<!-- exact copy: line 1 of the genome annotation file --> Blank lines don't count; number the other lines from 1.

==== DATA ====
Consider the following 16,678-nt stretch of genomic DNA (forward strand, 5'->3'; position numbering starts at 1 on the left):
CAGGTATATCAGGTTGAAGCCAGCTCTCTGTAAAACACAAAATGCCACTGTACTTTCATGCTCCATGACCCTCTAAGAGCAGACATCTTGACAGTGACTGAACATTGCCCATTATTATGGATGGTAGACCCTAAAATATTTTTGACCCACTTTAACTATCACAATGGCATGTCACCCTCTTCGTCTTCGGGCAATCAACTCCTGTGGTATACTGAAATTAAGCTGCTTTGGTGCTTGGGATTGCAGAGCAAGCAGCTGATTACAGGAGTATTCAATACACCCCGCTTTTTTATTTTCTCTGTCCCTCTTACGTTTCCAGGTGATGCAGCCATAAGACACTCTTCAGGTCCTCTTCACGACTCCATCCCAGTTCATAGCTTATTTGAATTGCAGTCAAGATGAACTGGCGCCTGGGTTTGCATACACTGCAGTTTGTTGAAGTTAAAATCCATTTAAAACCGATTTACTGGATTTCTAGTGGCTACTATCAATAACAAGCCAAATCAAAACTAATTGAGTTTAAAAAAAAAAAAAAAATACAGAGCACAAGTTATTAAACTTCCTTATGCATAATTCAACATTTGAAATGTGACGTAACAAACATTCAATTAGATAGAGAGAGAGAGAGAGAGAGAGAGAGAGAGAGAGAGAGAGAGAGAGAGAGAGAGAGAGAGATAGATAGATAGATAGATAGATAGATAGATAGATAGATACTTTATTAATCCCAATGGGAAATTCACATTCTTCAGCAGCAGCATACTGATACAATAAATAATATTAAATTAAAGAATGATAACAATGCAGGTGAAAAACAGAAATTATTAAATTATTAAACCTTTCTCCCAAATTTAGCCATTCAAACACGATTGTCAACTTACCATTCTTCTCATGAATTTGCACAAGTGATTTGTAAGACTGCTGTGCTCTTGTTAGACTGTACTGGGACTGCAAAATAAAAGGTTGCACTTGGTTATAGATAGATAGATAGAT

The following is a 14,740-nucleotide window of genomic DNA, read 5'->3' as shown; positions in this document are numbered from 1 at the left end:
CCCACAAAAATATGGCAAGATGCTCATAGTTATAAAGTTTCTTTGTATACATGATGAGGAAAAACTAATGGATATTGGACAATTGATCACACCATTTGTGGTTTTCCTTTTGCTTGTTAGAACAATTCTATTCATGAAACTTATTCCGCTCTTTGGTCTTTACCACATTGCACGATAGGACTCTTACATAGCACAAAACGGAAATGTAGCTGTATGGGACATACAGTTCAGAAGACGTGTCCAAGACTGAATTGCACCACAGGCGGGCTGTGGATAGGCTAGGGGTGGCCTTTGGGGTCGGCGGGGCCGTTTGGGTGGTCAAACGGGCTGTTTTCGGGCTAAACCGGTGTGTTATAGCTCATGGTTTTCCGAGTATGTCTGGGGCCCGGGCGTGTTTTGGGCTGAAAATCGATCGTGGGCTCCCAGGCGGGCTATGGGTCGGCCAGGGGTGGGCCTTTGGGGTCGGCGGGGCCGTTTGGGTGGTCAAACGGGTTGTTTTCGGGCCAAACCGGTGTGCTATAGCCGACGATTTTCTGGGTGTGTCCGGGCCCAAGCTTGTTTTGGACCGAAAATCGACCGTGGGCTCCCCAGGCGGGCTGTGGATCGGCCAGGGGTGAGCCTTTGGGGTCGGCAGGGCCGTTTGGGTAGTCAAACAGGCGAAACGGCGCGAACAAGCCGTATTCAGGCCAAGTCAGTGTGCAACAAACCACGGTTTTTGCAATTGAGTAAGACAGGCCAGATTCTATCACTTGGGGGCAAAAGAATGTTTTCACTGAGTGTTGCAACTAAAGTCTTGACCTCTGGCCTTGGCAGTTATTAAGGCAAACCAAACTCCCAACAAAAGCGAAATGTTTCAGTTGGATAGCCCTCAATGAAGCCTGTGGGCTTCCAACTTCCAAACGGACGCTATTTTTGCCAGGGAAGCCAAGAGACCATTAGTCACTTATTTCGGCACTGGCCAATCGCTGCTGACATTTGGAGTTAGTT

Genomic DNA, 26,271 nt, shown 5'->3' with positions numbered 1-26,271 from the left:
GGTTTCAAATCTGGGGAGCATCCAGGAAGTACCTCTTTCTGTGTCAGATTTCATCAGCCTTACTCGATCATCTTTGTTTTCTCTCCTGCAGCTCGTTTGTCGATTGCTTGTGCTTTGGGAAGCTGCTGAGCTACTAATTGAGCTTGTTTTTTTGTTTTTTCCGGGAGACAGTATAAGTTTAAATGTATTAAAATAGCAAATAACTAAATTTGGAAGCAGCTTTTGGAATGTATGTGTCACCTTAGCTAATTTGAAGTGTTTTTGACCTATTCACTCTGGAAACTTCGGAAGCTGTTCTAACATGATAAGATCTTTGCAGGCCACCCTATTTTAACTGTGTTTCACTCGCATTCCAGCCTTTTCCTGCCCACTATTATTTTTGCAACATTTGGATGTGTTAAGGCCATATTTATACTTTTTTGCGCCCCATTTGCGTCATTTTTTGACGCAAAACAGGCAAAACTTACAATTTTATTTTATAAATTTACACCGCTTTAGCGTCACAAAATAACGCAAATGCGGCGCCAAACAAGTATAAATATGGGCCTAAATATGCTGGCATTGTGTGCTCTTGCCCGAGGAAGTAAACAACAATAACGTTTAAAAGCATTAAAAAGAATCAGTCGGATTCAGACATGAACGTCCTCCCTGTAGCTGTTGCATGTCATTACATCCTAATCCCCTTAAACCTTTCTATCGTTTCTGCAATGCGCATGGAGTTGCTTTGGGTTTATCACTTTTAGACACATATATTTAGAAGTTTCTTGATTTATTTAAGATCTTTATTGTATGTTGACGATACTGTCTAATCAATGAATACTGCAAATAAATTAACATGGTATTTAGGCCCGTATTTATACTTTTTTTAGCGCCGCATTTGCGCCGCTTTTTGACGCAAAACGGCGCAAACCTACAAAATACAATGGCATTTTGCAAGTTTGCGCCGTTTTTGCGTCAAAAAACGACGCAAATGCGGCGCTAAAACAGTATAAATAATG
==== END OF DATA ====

Consider the following 16,678-nt stretch of genomic DNA (forward strand, 5'->3'; position numbering starts at 1 on the left):